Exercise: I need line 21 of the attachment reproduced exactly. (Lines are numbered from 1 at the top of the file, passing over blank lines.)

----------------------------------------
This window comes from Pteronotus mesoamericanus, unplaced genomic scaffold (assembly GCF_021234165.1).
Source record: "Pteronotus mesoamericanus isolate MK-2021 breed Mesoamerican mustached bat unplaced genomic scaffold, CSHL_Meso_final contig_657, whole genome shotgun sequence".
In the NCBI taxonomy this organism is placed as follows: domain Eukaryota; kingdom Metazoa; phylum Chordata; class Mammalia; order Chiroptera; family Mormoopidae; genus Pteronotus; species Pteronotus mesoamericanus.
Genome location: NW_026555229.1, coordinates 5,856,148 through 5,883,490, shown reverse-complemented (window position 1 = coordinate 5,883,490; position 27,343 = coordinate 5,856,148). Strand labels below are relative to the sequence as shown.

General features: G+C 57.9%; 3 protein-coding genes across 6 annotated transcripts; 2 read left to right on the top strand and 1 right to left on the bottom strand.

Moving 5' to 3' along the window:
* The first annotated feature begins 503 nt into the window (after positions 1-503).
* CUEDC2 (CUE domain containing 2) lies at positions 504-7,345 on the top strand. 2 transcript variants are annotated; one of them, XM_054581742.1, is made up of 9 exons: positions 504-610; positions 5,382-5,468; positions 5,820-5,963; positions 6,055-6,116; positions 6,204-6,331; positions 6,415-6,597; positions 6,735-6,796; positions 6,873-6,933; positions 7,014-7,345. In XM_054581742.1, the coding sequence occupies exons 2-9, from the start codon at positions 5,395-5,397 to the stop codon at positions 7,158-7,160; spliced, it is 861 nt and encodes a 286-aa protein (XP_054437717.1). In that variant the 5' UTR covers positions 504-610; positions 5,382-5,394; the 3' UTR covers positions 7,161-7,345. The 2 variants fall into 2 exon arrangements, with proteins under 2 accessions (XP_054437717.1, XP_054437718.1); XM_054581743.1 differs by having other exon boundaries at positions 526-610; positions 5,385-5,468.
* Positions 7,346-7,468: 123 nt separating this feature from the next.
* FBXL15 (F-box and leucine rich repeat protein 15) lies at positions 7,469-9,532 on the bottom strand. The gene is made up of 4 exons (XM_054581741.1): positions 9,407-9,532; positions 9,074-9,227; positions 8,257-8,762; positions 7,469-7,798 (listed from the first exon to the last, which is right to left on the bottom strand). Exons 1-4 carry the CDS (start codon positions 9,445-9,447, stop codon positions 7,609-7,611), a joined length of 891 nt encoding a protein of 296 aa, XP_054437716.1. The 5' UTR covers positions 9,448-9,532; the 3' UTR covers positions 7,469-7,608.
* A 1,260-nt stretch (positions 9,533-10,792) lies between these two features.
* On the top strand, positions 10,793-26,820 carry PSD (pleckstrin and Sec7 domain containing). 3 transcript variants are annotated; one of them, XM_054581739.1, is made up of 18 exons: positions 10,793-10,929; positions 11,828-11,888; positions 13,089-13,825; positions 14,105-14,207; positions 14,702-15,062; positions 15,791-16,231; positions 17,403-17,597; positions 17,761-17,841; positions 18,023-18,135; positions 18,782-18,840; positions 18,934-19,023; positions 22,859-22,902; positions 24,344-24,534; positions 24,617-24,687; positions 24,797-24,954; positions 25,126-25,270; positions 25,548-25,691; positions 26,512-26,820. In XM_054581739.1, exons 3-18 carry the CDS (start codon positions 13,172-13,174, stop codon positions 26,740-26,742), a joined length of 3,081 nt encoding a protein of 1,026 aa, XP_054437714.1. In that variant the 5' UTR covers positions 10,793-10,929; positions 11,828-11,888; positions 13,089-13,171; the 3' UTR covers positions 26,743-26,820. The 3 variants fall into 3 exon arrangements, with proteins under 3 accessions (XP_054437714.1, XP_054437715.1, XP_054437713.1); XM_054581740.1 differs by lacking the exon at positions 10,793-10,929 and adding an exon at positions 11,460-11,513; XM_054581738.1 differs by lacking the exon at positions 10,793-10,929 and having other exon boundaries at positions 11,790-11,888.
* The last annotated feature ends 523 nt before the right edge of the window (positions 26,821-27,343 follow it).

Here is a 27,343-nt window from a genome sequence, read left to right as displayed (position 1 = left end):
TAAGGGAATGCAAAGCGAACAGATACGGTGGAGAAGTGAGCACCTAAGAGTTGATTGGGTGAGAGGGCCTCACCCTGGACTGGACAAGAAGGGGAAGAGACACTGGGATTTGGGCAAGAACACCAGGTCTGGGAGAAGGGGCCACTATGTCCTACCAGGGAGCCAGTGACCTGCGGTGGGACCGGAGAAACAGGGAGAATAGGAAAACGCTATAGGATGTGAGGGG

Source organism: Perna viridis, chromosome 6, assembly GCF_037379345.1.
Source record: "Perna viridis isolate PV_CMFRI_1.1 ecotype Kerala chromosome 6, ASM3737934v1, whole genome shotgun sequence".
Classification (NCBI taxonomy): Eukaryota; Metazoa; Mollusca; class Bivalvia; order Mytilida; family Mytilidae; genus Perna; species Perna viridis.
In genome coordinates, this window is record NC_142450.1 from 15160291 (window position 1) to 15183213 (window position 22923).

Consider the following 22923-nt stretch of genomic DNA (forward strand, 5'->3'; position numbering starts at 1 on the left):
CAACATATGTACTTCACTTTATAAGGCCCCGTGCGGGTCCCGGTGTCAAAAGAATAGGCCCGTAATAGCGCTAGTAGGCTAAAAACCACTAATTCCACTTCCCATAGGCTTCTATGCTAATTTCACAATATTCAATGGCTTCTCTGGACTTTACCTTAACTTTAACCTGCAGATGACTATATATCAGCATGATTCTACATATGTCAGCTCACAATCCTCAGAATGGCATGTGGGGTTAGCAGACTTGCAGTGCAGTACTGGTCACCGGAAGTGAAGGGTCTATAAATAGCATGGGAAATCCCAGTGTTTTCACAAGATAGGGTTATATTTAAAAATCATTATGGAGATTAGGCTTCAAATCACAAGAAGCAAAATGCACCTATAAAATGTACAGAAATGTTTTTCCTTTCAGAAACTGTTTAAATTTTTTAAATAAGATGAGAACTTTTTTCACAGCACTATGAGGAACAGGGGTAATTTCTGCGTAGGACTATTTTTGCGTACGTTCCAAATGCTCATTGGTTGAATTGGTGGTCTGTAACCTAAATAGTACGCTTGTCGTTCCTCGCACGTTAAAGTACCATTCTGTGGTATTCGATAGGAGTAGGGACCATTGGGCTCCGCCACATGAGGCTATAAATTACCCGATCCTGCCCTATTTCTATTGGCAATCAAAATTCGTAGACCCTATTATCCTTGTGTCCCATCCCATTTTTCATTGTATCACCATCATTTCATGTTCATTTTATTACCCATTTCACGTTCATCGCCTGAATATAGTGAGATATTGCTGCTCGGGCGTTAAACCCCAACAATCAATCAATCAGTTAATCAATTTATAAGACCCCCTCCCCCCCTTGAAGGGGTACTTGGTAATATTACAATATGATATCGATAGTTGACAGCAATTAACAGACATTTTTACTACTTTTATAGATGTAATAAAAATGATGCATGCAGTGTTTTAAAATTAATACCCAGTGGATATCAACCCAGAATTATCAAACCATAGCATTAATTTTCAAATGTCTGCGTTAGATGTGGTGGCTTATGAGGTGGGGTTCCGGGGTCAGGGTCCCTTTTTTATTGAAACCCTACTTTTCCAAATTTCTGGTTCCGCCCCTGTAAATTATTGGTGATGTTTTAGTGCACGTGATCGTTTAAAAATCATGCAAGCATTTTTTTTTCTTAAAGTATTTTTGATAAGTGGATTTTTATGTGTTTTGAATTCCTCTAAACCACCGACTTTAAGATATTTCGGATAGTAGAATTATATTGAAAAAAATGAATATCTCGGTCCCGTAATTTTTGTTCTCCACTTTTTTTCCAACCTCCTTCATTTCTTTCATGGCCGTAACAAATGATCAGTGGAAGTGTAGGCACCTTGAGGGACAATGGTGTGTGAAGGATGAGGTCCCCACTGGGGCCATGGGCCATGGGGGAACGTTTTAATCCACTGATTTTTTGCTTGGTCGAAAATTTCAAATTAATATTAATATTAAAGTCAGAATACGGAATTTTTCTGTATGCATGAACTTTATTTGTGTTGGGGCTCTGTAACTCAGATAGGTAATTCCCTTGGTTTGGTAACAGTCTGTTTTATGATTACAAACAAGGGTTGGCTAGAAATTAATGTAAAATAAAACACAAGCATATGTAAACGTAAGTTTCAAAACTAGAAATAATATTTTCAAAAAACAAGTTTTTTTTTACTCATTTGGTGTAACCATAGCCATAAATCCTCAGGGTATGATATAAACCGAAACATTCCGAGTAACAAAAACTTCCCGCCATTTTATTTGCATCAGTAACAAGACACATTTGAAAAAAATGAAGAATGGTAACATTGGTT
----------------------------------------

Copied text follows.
CAACATATGTACTTCACTTTATAAGGCCCCGTGCGGGTCCCGGTGTCAAAAGAATAGGCCCGTAATAGCGCTAGTAGGCTAAAAACCACTAATTCCACTTCCCATAGGCTTCTATGCTAATTTCACAATATTCAATGGCTTCTCTGGACTTTACCTTAACTTTAACCTGCAGATGACTATATATCAGCATGATTCTACATATGTCAGCTCACAATCCTCAGAATGGCATGTGGGGTTAGCAGACTTGCAGTGCAGTACTGGTCACCGGAAGTGAAGGGTCTATAAATAGCATGGGAAATCCCAGTGTTTTCACAAGATAGGGTTATATTTAAAAATCATTATGGAGATTAGGCTTCAAATCACAAGAAGCAAAATGCACCTATAAAATGTACAGAAATGTTTTTCCTTTCAGAAACTGTTTAAATTTTTTAAATAAGATGAGAACTTTTTTCACAGCACTATGAGGAACAGGGGTAATTTCTGCGTAGGACTATTTTTGCGTACGTTCCAAATGCTCATTGGTTGAATTGGTGGTCTGTAACCTAAATAGTACGCTTGTCGTTCCTCGCACGTTAAAGTACCATTCTGTGGTATTCGATAGGAGTAGGGACCATTGGGCTCCGCCACATGAGGCTATAAATTACCCGATCCTGCCCTATTTCTATTGGCAATCAAAATTCGTAGACCCTATTATCCTTGTGTCCCATCCCATTTTTCATTGTATCACCATCATTTCATGTTCATTTTATTACCCATTTCACGTTCATCGCCTGAATATAGTGAGATATTGCTGCTCGGGCGTTAAACCCCAACAATCAATCAATCAGTTAATCAATTTATAAGACCCCCTCCCCCCCTTGAAGGGGTACTTGGTAATATTACAATATGATATCGATAGTTGACAGCAATTAACAGACATTTTTACTACTTTTATAGATGTAATAAAAATGATGCATGCAGTGTTTTAAAATTAATACCCAGTGGATATCAACCCAGAATTATCAAACCATAGCATTAATTTTCAAATGTCTGCGTTAGATGTGGTGGCTTATGAGGTGGGGTTCCGGGGTCAGGGTCCCTTTTTTATTGAAACCCTACTTTTCCAAATTTCTGGTTCCGCCCCTGTAAATTATTGGTGATGTTTTAGTGCACGTGATCGTTTAAAAATCATGCAAGCATTTTTTTTTCTTAAAGTATTTTTGATAAGTGGATTTTTATGTGTTTTGAATTCCTCTAAACCACCGACTTTAAGATATTTCGGATAGTAGAATTATATTGAAAAAAATGAATATCTCGGTCCCGTAATTTTTGTTCTCCACTTTTTTTCCAACCTCCTTCATTTCTTTCATGGCCGTAACAAATGATCAGTGGAAGTGTAGGCACCTTGAGGGACAATGGTGTGTGAAGGATGAGGTCCCCACTGGGGCCATGGGCCATGGGGGAACGTTTTAATCCACTGATTTTTTGCTTGGTCGAAAATTTCAAATTAATATTAATATTAAAGTCAGAATACGGAATTTTTCTGTATGCATGAACTTTATTTGTGTTGGGGCTCTGTAACTCAGATAGGTAATTCCCTTGGTTTGGTAACAGTCTGTTTTATGATTACAAACAAGGGTTGGCTAGAAATTAATGTAAAATAAAACACAAGCATATGTAAACGTAAGTTTCAAAACTAGAAATAATATTTTCAAAAAACAAGTTTTTTTTTACTCATTTGGTGTAACCATAGCCATAAATCCTCAGGGTATGATATAAACCGAAACATTCCGAGTAACAAAAACTTCCCGCCATTTTATTTGCATCAGTAACAAGACACATTTGAAAAAAATGAAGAATGGTAACATTGGTT